The start of a new year is a good time to take stock of the global equity markets and to see what lessons can be learned from the last few decades of cycles and drawdowns.
For the S&P 500, which represents for our purposes the U.S. global equity market, the largest drawdown by percent occurred in the midst of the 2007-2009 financial crisis, when the S&P 500 total return index dropped about 51%. However, the S&P 500 fully recovered from this steep drawdown within 53 months, whereas it took 73 months – almost two more years – to recover from the tech bubble bursting, even though the total drawdown was somewhat less severe:
This can perhaps more easily be seen in the following graphic showing S&P 500 operating earnings over the last ~30 years. Even though the decline in index earnings during the ’00-’02 bear market was relatively small compared to the huge drop from ’07-’09, the index recovered much more quickly from the steeper decline as it entered the downturn with more balance and with valuations less stretched:
The lesson here is that investors, especially those who index by market weight exclusively, should be wary when one sector begins to dominate the index, or when valuations hit extreme levels, as was the case when technology shares constituted more than one-third of the S&P 500 at the peak of the tech bubble in early 2000.
Interestingly, globalization seems to have increased not just correlation among world economies, but also among world equity markets. This is evidenced by the fact that just as with the S&P 500, non-U.S. tech shares suffered a massive drawdown following the tech bust, while non-U.S. financial stocks fell in unison with U.S. financial stocks during the ’07-’09 period. Unlike their U.S. counterparts, however, non-U.S. technology and financial shares are still below their peak levels, however, being in the midst of 17 and 10 year drawdowns, respectively:
Interestingly, in some ways, the aftermath of the financial crisis was the opposite of the tech boom. Because most non-U.S. developed markets are heavily concentrated in financial stocks, they felt the effects of the financial crisis much more severely than did U.S. stocks, which, over the last few decades have become increasingly dominated by technology shares, even at the small- and mid-cap levels. Similarly, because non-U.S. shares have comparatively little exposure to technology shares, they recovered much more quickly from the tech bust than did U.S. markets. This makes the case for global diversification if for no other reason than to impose a little more balance across sectors, which, increasingly, trade together, even at the global level.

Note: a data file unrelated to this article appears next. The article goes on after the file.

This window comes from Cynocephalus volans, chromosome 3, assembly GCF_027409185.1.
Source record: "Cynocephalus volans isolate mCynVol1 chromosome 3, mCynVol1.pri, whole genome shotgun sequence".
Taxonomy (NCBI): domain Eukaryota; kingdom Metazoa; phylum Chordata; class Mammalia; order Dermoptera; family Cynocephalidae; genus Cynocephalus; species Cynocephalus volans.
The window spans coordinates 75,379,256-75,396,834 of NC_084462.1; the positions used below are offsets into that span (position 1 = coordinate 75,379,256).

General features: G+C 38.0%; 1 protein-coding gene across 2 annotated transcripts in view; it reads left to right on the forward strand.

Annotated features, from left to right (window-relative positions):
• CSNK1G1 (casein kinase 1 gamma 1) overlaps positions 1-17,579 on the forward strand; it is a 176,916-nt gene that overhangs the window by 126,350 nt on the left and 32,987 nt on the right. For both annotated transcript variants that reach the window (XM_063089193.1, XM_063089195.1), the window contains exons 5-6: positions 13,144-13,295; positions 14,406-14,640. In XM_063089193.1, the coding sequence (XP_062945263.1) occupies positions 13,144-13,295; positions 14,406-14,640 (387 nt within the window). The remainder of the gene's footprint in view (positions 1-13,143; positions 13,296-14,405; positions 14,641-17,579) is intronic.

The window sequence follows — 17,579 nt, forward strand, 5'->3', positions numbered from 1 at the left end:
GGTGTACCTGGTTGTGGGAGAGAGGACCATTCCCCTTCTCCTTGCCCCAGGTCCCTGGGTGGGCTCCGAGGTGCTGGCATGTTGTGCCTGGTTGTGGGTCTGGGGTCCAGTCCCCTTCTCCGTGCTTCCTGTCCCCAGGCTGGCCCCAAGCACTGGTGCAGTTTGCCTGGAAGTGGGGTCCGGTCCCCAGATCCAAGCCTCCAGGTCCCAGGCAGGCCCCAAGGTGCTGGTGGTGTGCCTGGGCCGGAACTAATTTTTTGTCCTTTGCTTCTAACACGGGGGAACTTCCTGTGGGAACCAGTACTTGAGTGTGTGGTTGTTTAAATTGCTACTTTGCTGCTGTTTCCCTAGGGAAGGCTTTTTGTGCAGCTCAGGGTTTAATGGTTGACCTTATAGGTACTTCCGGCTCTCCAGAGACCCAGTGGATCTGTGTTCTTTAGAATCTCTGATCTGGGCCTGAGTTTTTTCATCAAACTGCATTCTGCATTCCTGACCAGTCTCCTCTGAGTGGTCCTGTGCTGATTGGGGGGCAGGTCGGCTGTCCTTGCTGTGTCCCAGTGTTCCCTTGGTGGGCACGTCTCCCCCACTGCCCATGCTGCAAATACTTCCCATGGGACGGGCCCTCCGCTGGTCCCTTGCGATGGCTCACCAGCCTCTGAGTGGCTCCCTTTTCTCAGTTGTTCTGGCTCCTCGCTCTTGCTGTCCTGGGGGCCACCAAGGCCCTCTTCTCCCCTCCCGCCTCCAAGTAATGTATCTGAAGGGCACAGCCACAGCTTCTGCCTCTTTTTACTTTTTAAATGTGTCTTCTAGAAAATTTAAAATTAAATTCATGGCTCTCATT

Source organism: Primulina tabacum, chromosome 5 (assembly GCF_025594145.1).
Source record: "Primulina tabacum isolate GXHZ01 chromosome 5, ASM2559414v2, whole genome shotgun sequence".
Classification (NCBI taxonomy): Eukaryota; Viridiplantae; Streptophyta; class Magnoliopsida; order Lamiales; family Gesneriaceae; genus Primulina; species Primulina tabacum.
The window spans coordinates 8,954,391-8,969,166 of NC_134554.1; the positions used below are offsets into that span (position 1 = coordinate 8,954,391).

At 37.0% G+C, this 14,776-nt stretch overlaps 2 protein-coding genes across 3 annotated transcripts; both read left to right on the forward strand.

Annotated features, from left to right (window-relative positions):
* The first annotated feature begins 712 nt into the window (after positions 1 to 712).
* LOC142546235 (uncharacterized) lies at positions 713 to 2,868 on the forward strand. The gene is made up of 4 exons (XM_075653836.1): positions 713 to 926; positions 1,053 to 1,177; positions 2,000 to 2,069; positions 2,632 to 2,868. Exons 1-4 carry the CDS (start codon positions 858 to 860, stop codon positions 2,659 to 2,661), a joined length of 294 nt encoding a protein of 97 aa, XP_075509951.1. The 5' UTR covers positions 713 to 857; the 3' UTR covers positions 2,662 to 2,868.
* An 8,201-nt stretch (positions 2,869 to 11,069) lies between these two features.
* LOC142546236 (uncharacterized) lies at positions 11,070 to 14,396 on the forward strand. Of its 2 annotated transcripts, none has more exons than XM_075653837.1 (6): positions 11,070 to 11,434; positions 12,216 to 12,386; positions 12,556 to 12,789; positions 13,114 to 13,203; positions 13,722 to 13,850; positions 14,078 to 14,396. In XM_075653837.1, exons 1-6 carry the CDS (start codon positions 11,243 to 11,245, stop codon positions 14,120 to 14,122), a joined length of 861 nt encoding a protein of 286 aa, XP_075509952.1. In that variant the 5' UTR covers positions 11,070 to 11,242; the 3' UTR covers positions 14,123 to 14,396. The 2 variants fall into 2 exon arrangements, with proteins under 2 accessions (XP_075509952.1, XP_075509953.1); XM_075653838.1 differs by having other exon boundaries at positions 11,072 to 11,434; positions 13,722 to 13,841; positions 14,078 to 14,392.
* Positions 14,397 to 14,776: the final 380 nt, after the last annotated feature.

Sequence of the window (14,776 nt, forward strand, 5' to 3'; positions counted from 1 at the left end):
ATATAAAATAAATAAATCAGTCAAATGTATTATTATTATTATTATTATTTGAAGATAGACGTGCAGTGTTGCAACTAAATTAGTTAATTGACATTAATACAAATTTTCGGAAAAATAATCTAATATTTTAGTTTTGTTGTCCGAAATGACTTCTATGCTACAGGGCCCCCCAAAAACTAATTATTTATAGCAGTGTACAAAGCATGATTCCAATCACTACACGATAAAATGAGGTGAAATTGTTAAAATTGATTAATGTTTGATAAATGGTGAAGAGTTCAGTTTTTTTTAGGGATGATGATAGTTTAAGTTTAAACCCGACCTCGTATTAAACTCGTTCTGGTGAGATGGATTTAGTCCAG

Finally, in the emerging markets space, it should be noted that drawdowns have generally been a little steeper across the spectrum, which probably has as much to do with currency volatility as with earnings and valuations. Secondly, emerging markets were the last global region to recover from the financial crisis, taking almost ten years to do so. It should be noted that the MSCI EM index (which is what illustrated here) has evolved considerably over the last decade to include more technology and fewer energy and bank shares, which is a main reason why the broader index has now recovered fully from the financial crisis even while several formerly key sectors have not:
It is worth noting that whether measured in the U.S., foreign developed, or EM, certain sectors like consumer staples and healthcare have shown “defensive” qualities, which is to say that their drawdowns have tended to be both shallower and of shorter duration than both more cyclical sectors, and the broader indices. This is likely because their products and services are in need whether the times are good or bad, economically speaking. While earnings data for foreign markets are unavailable, a glance at the earnings for S&P 500 consumer staples versus S&P 500 financials is revealing, and probably similar to the experience of other world markets:
In sum, after a year such as 2017 when almost all sectors and world equity markets rallied strongly, and when valuations across the globe leave little room for error, investors would do well to check on the balance of their portfolios, both from a geographical and sector perspective, in order not to get caught flat-footed when the cycle changes, and the next series of drawdowns occurs.
Note: I excluded the telecommunications sector from analysis in all markets as the sector is now being phased out in favor of a new “media” sector.
I would like to thank my friend Nick (@nickatfp on Twitter) for his help in the formulaic and graphic illustrations of the drawdown data.